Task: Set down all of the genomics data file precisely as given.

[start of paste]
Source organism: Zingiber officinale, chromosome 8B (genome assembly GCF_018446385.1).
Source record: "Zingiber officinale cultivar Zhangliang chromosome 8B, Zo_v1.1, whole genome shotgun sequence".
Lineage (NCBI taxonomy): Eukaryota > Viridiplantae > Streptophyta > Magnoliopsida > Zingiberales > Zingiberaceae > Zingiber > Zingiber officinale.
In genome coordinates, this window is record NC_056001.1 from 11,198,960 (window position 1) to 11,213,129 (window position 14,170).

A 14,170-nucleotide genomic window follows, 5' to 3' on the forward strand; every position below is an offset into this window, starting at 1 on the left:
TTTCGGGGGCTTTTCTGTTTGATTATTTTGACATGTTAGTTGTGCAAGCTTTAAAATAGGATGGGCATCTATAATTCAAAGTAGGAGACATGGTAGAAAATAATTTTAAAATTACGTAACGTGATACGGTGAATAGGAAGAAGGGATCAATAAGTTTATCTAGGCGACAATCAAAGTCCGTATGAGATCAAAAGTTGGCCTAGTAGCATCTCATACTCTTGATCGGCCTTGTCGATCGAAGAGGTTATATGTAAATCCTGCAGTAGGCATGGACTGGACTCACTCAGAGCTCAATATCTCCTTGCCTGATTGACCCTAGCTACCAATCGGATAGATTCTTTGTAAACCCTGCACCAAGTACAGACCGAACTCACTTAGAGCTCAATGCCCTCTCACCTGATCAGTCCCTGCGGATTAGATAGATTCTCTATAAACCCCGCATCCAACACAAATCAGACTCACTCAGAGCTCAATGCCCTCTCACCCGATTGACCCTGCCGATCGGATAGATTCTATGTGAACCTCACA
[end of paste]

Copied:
Source organism: Zingiber officinale, chromosome 8B (genome assembly GCF_018446385.1).
Source record: "Zingiber officinale cultivar Zhangliang chromosome 8B, Zo_v1.1, whole genome shotgun sequence".
Lineage (NCBI taxonomy): Eukaryota > Viridiplantae > Streptophyta > Magnoliopsida > Zingiberales > Zingiberaceae > Zingiber > Zingiber officinale.
In genome coordinates, this window is record NC_056001.1 from 11,198,960 (window position 1) to 11,213,129 (window position 14,170).

A 14,170-nucleotide genomic window follows, 5' to 3' on the forward strand; every position below is an offset into this window, starting at 1 on the left:
TTTCGGGGGCTTTTCTGTTTGATTATTTTGACATGTTAGTTGTGCAAGCTTTAAAATAGGATGGGCATCTATAATTCAAAGTAGGAGACATGGTAGAAAATAATTTTAAAATTACGTAACGTGATACGGTGAATAGGAAGAAGGGATCAATAAGTTTATCTAGGCGACAATCAAAGTCCGTATGAGATCAAAAGTTGGCCTAGTAGCATCTCATACTCTTGATCGGCCTTGTCGATCGAAGAGGTTATATGTAAATCCTGCAGTAGGCATGGACTGGACTCACTCAGAGCTCAATATCTCCTTGCCTGATTGACCCTAGCTACCAATCGGATAGATTCTTTGTAAACCCTGCACCAAGTACAGACCGAACTCACTTAGAGCTCAATGCCCTCTCACCTGATCAGTCCCTGCGGATTAGATAGATTCTCTATAAACCCCGCATCCAACACAAATCAGACTCACTCAGAGCTCAATGCCCTCTCACCCGATTGACCCTGCCGATCGGATAGATTCTATGTGAACCTCACA